Exclusions from the disguised remuneration rules
Produced in partnership with Karen Cooper of Cooper Cavendish LLP
Exclusions from the disguised remuneration rules

The following Tax guidance note Produced in partnership with Karen Cooper of Cooper Cavendish LLP provides comprehensive and up to date legal information covering:

  • Exclusions from the disguised remuneration rules
  • Exclusions for share schemes
  • Fallback charges associated with unapproved scheme exclusions
  • Exclusions for other employment-related securities and other relieving provisions
  • Other employment-related exclusions

The disguised remuneration legislation was introduced in 2011 but has been further developed and extended by subsequent Finance Acts. It is intended to prevent the use of employee benefit trusts and similar third party arrangements to reward employees or their family members in ways that avoid or defer liabilities for income tax and National Insurance contributions (NICs). The rules are widely drafted and therefore contain a series of exclusions and reliefs for legitimate arrangements that do not involve tax avoidance.

This Practice Note covers the main exclusions available.

Exclusions for share schemes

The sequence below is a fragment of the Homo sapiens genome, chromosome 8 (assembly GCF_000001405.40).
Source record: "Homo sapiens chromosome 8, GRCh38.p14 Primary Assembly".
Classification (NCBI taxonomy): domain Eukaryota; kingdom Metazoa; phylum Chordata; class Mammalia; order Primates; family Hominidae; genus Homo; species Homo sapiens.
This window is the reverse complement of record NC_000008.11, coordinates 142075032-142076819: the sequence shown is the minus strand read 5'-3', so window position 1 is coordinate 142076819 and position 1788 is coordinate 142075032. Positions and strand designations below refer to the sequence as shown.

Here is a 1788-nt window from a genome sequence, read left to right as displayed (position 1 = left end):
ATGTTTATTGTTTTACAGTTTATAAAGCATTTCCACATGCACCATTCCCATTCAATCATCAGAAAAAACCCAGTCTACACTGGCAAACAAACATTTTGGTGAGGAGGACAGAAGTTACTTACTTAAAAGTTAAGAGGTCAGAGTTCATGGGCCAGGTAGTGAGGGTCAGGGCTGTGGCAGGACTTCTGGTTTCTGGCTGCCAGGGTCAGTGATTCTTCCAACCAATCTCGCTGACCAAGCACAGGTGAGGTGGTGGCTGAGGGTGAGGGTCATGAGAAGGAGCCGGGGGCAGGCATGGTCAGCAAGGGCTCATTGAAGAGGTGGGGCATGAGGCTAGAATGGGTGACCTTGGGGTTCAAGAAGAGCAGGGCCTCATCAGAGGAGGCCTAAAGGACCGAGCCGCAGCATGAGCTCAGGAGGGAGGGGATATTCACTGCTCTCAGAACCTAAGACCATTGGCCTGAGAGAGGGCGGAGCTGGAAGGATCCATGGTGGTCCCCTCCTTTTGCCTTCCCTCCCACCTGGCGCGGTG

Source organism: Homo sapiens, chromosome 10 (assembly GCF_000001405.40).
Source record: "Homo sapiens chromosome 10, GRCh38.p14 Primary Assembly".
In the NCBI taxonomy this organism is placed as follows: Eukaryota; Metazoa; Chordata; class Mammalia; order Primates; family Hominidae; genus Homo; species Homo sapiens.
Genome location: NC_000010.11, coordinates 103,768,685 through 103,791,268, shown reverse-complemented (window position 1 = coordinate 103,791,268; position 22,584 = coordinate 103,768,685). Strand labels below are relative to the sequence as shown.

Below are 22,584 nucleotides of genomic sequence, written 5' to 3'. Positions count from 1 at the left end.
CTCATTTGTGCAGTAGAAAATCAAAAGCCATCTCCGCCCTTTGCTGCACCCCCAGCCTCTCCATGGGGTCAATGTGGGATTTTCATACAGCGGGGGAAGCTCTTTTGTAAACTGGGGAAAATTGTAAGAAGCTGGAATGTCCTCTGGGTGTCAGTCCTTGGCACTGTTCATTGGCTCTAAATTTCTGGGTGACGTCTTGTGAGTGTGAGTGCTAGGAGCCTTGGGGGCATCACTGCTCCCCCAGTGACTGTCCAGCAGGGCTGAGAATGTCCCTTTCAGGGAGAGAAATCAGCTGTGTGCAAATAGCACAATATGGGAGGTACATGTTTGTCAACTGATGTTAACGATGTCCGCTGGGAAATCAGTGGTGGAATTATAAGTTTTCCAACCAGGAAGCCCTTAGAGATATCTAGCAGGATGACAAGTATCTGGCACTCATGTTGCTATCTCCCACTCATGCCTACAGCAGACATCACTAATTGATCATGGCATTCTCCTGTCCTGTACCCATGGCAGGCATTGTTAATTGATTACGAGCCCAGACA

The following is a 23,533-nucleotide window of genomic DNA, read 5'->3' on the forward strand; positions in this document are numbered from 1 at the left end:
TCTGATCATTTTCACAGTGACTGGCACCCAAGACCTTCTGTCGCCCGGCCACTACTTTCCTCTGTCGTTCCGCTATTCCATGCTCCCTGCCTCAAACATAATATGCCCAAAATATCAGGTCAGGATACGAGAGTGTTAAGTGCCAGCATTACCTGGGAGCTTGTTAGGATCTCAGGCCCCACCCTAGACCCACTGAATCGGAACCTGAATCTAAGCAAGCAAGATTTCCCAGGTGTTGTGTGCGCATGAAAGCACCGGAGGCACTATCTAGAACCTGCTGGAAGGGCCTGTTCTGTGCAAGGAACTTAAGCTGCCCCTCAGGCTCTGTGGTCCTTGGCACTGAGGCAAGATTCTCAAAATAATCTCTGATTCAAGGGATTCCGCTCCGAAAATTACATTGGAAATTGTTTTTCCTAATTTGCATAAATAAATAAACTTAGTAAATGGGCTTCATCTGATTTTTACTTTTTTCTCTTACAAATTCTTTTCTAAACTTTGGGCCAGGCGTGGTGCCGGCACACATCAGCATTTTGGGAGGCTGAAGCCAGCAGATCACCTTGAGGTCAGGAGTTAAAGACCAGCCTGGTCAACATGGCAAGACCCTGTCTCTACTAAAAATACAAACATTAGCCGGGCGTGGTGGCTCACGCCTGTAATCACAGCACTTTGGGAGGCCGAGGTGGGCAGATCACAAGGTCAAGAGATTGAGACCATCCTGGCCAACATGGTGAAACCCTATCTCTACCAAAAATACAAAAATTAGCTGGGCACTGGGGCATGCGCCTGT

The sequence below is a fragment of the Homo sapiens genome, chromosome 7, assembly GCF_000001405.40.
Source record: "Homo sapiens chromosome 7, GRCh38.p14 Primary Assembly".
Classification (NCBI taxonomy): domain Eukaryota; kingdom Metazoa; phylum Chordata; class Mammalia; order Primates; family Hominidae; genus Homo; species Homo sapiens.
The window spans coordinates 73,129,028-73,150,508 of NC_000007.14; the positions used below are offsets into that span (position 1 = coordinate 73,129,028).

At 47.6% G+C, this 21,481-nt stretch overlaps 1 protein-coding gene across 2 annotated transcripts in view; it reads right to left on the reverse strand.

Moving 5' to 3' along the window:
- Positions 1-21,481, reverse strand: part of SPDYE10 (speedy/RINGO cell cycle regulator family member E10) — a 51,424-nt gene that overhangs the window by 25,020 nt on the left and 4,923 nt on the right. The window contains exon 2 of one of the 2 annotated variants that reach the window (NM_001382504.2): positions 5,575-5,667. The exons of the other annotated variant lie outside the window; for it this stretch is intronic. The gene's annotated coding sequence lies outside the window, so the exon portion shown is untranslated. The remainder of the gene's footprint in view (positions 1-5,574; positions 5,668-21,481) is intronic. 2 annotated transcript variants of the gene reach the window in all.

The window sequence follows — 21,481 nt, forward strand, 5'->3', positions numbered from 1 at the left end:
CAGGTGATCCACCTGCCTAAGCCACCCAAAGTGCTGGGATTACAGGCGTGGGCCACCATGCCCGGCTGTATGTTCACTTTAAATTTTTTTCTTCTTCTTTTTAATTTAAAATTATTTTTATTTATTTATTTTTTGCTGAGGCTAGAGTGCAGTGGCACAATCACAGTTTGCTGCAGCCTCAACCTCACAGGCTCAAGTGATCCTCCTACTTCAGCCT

There are a number of specific exemptions in the legislation for arrangements that support common types of employees' share schemes. It is important to ensure that each step in the process is covered by a separate exclusion, as HMRC will treat the setting aside of assets (earmarking), and the grant of options or awards as distinct steps for the purposes of the rules. The statutory exemptions overlap, and in some cases are subject to certain terms and conditions.

Tax-advantaged share schemes

These types of schemes benefit from the widest set of exclusions covering relevant steps:

  1. taken under HMRC tax-advantaged share schemes (Share Incentive Plans (SIPs), How SAYE schemes work and key features, and How CSOPs work and key features), including the grant of options/awards, and the acquisition and delivery of